Mandarin Vowels

2013 May 6
by Myra

Vowels are the most indispensible component of a syllable. Mandarin has three types of finals composed by three types of vowel: simple vowels, nasal vowels and compound vowels. This article will focus on finals, to examine English speakers’ difficulties and give tips to improve pronunciation.

There are 35 finals in Mandarin: 6 simple vowels, 13 compound vowels and 16 nasal vowels.

1. Single vowels: o, e, ü
Simple finals are composed by a single vowel. There are three particular single vowels that have been proven rather difficult for English speakers to pronounce. To start with, single vowel “o” in mandarin is a back, middle, lip-rounded vowel. To pronounce it correctly, first round you lip and let the sound come from the back of the throat, which sounds like “bore” in English.
Single vowel “e” is a back, middle, unrounded vowel, coming from the back of the throat, which is similar to “yay” in English. The only difference between “o” and “e” is the shape of the lips. When you rounded you lip, you get a “o” sound, otherwise you get a “e” sound.
The most difficult vowel in Mandarin is “ü”, the front, high, rounded vowel. To get a “ü” sound, one can start with a simple “i” sound (similar to “bee” in English), then slowly, rounded your lips while maintaining the “i” sound. Therefore, you can get a perfect “ü” sound.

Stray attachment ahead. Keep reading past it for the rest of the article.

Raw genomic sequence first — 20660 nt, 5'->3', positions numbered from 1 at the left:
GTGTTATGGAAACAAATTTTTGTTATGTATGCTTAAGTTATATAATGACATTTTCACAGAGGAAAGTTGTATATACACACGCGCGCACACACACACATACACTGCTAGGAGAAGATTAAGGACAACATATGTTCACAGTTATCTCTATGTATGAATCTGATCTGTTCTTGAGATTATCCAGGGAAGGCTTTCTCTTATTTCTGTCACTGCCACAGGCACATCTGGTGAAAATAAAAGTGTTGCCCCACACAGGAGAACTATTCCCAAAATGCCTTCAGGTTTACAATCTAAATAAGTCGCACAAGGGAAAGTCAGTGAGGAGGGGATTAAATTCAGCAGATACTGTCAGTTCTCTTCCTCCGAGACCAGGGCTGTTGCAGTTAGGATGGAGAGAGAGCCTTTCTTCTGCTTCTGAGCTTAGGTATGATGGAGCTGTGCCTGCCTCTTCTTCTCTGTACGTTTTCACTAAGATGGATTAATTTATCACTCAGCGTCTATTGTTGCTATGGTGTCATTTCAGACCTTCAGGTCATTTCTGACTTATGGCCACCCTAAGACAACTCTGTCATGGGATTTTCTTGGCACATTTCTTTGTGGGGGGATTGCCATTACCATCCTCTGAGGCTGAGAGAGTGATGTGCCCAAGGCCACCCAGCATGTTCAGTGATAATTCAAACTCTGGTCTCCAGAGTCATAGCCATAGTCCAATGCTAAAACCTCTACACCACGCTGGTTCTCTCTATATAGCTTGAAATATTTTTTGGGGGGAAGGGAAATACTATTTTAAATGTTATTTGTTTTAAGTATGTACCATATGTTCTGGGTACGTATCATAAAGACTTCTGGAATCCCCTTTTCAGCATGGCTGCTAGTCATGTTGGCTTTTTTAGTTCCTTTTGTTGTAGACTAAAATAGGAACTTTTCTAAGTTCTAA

2. Compound sounds: iao, iou, uai, uei, üan.
Unlike English, Chinese has only 13 set compound finals altogether. Instead of a simple combination, each individual vowel in the compound vowels is pronounced with different emphasis. For example, the three head vowels “i” “u” and “ü” are pounced short and then quickly slide to the main vowel, usually the middle vowel in the syllable. The main vowels “a” “u” “e” are pounced slow and loud, and then slowly change shape of the mouth to pounce the final vowel. If there are only two compound vowels, emphasis is often on the latter one.

3. Nasal finals: an, en, in, ong, ang, eng, ing, ong
In Mandarin, sounds ending in “n” (an alveolar nasal) are known as front nasals, while sounds ending in “ng” (a velar nasal) are known as back nasals. A majority of native English speakers find Mandarin nasal finals hard to pronounce. For example, when pronouncing the front nasal, “an”, you first pronounce the vowel “a”, then gradually lift the tips of the tongue to touch your upper gum and let the air go through nose. Back nasals, as the name suggested, tongue positions are more backwards. For instance, after finish pronouncing the vowel “a”, lift the back of the tongue to touch the soft palate and let the air go through nose. In reality, front nasals outnumber back nasals substantially; people only need to memorize back nasals.

Vowels take precedence in syllables, only when people are able to pounce each vowel correctly, can they get a right pronunciation of the whole word.

Please stay tuned for more articles about Mandarin vowels and tones from Hills Learning.

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